Listerine Mouthwash Can Cause Oral Cancer. If you have used Listerine high-alcohol mouthwash and have been diagnosed with oral cancer, the mouthwash could be to blame. In 2008, Australian researchers concluded that people who use high-alcohol mouthwashes such as Listerine are more likely to develop oral cancer. According to one lawsuit, Johnson & Johnson, the maker of Listerine, was so concerned about the Australian study that it suppressed sales of an oral cancer screening test in order to avoid lending credence to the research.
Lawyers at the personal injury law firm of Parker Waichman LLP, who investigate product liability lawsuits, are investigating the possible link between Listerine and oral cancer. If you or a loved one have developed oral cancer and were a frequent user of Listerine high-alcohol mouthwash, we want to hear from you. Our Listerine oral cancer lawyers are offering free lawsuit evaluations to anyone who may have developed oral cancer due to this mouthwash. To make sure your legal rights are protected, we urge you to contact our Listerine oral cancer lawyers today.
High-Alcohol Mouthwash Increases Oral Cancer Risk
Oral cancer is a devastating and mutilating disease and is difficult to detect in its early stages, it kills in numbers comparable to much better-known cancers. Despite recent advances in therapy, the five-year survival rate for oral cancer remains around 50 percent. Even for patients who survive the disease, treatment for oral cancer can be seriously debilitating and disfiguring.
Alcohol cconsumption has been long established as a risk factor associated with oral cancer development. In 2008, a study published in the Dental Journal of Australia found that high-alcohol mouthwashes like Listerine often contain more alcohol than wine or beer. Listerine, which generates $1 billion in revenue for Johnson & Johnson, contains as much as 26 per cent alcohol.
The Australian study, which involved 3,210 people, found daily mouthwash use was a ‘significant risk factor’ for oral cancer. The effects were worse in smokers, who had a nine-fold increased risk of cancers of the oral cavity, pharynx and larynx. Those who drank alcohol had more than five times the risk. The scientists found evidence that the ethanol in high-alcohol mouthwash increases the permeability of the mucosa to cancer-causing substances like nicotine. The toxic breakdown product of alcohol called acetaldehyde is also a carcinogen, and may accumulate in the oral cavity when swished around the mouth.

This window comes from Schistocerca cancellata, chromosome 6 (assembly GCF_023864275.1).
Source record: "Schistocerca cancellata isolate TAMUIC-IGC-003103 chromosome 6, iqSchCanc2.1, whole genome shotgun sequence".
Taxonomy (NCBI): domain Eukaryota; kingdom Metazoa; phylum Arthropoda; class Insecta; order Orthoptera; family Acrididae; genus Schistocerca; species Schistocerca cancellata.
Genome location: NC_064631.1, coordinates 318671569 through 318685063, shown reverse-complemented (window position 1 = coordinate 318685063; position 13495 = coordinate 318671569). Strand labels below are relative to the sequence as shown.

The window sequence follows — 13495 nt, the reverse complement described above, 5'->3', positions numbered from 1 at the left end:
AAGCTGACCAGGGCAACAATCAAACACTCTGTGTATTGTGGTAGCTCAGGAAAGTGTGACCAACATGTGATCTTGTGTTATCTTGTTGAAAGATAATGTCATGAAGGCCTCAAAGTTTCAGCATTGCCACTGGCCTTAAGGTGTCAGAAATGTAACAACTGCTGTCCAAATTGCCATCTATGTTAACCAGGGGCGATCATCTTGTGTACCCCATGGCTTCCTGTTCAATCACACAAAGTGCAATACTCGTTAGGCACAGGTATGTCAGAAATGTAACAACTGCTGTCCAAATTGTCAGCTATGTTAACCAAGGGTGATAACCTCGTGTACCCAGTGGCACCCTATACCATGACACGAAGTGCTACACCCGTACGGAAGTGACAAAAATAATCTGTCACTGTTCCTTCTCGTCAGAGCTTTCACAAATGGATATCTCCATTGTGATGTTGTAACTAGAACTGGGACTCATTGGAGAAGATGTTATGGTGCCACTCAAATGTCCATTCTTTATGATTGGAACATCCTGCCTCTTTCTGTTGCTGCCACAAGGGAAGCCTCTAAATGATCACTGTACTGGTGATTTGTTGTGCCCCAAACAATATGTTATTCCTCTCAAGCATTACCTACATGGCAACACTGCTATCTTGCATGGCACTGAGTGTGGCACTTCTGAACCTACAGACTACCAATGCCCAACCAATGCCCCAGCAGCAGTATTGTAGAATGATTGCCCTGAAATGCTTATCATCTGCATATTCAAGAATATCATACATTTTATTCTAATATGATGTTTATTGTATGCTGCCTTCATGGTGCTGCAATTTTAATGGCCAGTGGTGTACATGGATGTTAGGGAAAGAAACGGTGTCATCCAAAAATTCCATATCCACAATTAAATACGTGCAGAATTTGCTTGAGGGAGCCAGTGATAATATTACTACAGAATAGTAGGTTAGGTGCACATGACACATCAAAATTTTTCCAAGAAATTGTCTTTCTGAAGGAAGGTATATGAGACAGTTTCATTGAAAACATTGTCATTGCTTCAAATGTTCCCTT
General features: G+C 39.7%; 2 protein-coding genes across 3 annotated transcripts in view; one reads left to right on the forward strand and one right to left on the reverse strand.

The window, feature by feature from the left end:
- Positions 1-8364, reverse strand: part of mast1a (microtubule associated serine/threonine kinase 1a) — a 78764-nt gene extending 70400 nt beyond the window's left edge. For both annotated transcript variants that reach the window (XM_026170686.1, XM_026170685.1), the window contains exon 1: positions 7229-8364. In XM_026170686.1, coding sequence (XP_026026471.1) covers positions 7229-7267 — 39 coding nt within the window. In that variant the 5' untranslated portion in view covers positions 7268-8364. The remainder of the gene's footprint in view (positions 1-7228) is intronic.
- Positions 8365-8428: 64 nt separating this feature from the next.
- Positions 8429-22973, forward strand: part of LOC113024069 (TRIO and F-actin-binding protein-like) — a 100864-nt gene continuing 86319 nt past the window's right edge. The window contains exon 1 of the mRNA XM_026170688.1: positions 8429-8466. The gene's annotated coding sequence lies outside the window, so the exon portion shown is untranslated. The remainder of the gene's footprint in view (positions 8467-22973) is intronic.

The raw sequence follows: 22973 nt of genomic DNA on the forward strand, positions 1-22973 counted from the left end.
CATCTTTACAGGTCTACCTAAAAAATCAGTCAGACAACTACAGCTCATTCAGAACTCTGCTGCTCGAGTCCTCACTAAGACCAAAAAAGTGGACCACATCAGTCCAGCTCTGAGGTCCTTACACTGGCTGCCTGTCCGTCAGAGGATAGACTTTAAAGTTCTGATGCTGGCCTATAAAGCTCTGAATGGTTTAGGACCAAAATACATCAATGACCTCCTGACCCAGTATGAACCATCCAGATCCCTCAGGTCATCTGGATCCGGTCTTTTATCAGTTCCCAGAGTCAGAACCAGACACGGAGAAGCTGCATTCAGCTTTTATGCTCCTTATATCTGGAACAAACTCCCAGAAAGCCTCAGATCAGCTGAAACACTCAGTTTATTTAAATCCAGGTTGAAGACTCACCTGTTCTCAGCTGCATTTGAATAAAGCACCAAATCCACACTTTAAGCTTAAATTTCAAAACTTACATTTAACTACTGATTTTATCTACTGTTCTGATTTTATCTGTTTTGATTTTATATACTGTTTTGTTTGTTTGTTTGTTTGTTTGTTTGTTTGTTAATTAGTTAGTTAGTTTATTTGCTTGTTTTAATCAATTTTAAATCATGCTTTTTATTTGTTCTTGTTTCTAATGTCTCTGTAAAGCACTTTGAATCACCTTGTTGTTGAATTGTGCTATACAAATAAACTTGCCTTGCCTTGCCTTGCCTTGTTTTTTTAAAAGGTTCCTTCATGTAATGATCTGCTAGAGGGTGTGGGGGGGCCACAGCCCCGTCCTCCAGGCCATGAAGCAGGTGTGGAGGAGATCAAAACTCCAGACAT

The study authors concluded that: “There is now sufficient evidence to accept the proposition that developing oral cancer is increased or contributed to by the use of alcohol-containing mouthwashes.” They also asserted that alcohol-containing mouthwashes “should be prescribed by dentists, like any other medication,” and be used for a limited period of time.
Johnson & Johnson Oral Cancer Test Lawsuit
When the Australian mouthwash study was published in 2008, it was dismissed by Johnson & Johnson. But according to a lawsuit filed in July 2011, the company was concerned that its findings could have a negative impact on Listerine sales. The lawsuit, filed by Oral Cancer Prevention Inc., claims that Johnson & Johnson suppressed sales of its oral cancer test to avoid giving credence to the Australian study.
Full-blown oral cancer is preceded by the appearance of white dots on the gums. But before the invention of the Oral CDx Brush Test, the only way to determine if these dots were precancerous was through a biopsy. The Oral CDx Brush Test easily brushes suspect cells away from the gums so they may be sent to a lab for testing, the lawsuit said.
According to the company’s lawsuit details, Oral Cancer Prevention Inc. signed a contract with Johnson & Johnson’s former OraPharma Inc. which granted OraPharma exclusive rights to distribute the Oral CDx Brush Test. But Johnson & Johnson was concerned about the 2008 Australian study, and did not want to “lend credence to the link between Listerine and oral cancer” by selling both its mouthwash and OralCDx. Johnson & Johnson induced OraPharma to breach the sales agreement to suppress sales of and withhold from the public a proven life-saving oral cancer prevention product,” the complaint claims. In its lawsuit, Oral Cancer Prevention Inc. claims 73,000 U.S. cases of oral cancer could have been prevented if Johnson & Johnson had allowed sales of the Oral CDx Brush Test.